An aerial view of the Victoria Harbour in Hong Kong. (Photo/Xinhua)
Hong Kong's security chief said on Monday that the city's government has started preparatory work to implement the national security law for Hong Kong once it is enacted.
The law, which was approved by the National People's Congress on Thursday to close the special administrative region's legal loopholes in safeguarding national security, has won support from almost 3 million people in the city.
In an interview with Hong Kong newspaper Wen Wei Po, Secretary for Security John Lee Ka-chiu said that although the details of the national security legislation have yet to be finalized, his department has started preparations to make available the human and material resources for the law's implementation.
The goal is to guarantee sufficient manpower to conduct relevant work, establish a cross-departmental cooperation mechanism and select capable personnel, Lee said.
Lee also disclosed a plan to beef up training of the police to safeguard national security. Most of the force's work centers on maintaining public order, Lee said. Besides the case of banning the Hong Kong National Party, a local political group that advocated "Hong Kong independence" in 2018, it has relatively limited experience in handling national security-related crimes, he added.
Besides, the government will study other jurisdictions' experience in enforcing national security laws, and formulate policies to facilitate the law's implementation in the city, Lee said.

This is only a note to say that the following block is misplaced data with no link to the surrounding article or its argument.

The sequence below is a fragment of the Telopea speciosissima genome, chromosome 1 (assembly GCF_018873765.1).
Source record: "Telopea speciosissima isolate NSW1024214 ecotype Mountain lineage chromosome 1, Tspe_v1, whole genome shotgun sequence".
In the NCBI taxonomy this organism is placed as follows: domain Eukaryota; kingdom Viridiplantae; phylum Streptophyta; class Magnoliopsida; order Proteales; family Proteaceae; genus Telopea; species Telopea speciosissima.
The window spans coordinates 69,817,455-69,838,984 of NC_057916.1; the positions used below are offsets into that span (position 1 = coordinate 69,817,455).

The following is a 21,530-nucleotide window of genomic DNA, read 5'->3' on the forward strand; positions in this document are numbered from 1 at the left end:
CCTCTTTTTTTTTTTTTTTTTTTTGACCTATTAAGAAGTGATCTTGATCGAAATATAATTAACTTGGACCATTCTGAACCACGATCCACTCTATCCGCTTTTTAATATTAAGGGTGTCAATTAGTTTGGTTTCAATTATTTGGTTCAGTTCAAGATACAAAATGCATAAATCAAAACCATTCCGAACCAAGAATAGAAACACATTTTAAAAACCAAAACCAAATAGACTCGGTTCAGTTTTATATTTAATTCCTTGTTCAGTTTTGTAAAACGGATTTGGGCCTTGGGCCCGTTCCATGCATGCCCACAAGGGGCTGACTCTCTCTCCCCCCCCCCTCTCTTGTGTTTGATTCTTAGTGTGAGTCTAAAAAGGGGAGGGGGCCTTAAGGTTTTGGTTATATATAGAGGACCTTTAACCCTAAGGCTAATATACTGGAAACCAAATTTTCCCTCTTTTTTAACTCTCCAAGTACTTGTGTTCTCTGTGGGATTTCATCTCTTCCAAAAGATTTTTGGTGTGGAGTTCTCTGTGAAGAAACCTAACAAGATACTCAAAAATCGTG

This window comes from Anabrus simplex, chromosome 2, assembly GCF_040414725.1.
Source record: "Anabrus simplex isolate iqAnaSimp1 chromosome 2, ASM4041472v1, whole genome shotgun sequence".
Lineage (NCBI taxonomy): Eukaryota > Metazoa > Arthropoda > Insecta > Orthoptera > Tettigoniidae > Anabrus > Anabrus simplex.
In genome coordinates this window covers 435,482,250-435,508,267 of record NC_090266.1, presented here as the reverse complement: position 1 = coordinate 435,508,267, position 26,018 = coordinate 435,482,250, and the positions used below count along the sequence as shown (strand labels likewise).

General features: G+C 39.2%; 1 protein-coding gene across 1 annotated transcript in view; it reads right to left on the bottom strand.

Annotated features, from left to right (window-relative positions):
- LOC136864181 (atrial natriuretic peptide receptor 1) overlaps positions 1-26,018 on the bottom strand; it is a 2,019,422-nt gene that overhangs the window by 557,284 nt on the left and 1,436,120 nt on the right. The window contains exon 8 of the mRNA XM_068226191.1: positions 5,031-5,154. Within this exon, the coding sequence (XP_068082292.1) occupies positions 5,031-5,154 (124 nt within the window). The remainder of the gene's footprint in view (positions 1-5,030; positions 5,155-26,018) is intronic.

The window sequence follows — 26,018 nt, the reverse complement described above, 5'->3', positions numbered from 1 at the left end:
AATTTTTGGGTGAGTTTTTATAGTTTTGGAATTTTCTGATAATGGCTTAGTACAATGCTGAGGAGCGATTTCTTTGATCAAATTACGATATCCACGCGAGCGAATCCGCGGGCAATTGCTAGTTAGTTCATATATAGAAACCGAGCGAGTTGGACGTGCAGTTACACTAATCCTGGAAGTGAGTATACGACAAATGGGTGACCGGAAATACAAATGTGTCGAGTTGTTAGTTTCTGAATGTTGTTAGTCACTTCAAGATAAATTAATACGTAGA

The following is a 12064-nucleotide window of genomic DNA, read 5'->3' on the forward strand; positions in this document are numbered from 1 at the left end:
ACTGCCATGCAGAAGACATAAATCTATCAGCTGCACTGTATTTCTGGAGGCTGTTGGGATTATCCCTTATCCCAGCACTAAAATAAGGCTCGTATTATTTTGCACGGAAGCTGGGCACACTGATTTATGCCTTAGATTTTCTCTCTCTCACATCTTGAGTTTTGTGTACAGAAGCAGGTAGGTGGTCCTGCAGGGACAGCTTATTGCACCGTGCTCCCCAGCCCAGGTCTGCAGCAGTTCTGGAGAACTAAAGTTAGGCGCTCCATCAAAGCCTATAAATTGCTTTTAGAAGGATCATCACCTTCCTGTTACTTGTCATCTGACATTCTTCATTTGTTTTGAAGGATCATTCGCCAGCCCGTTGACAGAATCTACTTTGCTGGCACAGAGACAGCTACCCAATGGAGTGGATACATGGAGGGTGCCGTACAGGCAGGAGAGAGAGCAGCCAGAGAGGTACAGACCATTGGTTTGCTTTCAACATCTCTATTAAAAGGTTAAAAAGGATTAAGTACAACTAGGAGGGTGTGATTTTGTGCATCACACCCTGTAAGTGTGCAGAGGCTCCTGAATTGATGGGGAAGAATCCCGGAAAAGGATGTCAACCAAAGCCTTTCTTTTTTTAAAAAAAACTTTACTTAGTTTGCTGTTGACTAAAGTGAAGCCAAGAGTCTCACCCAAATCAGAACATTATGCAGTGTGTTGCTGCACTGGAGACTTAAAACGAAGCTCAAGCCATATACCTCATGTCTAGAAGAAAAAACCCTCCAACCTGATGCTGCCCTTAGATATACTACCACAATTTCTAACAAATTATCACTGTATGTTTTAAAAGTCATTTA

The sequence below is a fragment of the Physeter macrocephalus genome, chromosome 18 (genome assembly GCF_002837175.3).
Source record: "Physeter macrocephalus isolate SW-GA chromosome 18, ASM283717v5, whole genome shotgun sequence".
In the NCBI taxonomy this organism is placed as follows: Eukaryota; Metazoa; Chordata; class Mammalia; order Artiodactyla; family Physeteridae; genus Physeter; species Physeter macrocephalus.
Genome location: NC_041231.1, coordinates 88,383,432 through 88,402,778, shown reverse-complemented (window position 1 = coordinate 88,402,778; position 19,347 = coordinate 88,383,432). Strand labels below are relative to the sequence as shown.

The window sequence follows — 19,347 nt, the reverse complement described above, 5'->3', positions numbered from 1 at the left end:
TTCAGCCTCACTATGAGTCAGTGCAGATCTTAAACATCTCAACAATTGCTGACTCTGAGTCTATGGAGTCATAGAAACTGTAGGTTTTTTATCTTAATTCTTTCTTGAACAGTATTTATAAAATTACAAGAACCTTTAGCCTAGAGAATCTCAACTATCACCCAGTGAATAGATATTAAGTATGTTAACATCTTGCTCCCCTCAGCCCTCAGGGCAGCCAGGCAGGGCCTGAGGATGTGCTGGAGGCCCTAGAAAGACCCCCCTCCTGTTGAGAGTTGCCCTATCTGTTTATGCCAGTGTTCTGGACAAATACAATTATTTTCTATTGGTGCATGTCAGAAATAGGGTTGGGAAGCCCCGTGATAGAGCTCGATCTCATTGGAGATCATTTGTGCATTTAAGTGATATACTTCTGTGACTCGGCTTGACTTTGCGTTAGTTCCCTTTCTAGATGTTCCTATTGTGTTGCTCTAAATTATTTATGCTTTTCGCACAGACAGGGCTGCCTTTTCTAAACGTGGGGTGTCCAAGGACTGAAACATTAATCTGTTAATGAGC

The law, which will outlaw acts of secession, subversion, terrorism and conspiracy with external forces, has received support from Hong Kong residents and representatives from various sectors.
By the end of Sunday, more than 2.9 million Hong Kong residents had signed a petition to support the national security law, according to the campaign's organizer.
On Monday, the presidents of five Hong Kong universities stressed the need for the law in the city. In a joint statement, they stated that the stability and prosperity of the SAR are of "paramount importance" for the future of the city's younger generation.
A day earlier, Hong Kong's top scientists underlined the law's importance for the city's technological advancement. In a statement, they said the city's hard-earned international reputation in education and research was one of the casualties of the social unrest that began last June.
The law is expected to restore a peaceful environment for education and research at universities, which will help scientists to make a greater contribution to the technological development of the SAR and the nation, they said.